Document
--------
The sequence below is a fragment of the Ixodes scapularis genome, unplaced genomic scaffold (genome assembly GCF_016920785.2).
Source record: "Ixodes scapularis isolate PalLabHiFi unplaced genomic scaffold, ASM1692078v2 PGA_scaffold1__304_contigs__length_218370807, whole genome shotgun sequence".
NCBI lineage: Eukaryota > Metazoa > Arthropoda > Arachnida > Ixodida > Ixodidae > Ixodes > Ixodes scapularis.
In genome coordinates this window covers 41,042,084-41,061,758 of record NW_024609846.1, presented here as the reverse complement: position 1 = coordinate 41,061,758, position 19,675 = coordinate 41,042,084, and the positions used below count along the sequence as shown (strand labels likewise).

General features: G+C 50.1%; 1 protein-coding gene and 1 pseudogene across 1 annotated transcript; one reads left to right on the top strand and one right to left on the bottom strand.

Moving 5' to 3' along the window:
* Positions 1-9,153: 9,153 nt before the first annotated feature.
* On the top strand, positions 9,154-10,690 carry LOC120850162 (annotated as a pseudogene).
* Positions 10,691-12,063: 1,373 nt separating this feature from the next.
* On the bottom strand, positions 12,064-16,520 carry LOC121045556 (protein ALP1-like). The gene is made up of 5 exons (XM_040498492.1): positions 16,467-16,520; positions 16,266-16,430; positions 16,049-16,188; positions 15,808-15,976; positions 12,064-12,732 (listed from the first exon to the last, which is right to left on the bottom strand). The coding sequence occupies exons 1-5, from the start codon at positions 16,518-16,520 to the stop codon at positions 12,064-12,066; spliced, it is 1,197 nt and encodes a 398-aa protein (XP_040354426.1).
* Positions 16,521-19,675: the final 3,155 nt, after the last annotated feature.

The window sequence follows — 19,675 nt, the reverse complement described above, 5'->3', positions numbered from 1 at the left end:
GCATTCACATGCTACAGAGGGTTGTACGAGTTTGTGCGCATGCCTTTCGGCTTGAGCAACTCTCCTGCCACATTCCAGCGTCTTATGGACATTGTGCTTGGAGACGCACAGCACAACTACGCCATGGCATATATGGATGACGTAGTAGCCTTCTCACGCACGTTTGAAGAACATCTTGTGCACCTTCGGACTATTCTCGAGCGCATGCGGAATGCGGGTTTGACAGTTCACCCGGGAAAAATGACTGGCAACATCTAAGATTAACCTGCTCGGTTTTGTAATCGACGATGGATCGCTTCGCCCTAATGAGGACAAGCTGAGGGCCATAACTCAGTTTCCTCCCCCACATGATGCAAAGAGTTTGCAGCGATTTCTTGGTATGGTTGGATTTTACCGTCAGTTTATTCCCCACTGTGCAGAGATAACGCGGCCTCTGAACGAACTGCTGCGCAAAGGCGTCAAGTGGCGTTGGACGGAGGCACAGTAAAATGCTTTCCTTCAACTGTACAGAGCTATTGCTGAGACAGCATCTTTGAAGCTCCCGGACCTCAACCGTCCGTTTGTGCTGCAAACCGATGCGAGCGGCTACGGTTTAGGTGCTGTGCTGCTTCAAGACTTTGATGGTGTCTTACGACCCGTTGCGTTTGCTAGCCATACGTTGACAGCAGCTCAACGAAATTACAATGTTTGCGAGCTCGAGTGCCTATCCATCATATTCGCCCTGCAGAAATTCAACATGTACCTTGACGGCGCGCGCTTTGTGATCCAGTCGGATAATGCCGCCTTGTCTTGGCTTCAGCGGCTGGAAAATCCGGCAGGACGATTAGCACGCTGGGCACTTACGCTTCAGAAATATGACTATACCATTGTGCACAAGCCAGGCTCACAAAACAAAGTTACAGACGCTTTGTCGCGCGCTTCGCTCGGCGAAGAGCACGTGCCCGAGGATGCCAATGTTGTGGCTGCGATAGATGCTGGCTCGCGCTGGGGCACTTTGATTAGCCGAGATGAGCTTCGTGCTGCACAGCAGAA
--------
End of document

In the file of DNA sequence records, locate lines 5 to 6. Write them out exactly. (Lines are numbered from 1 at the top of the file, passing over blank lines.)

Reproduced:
General features: G+C 50.1%; 1 protein-coding gene and 1 pseudogene across 1 annotated transcript; one reads left to right on the top strand and one right to left on the bottom strand.

Moving 5' to 3' along the window: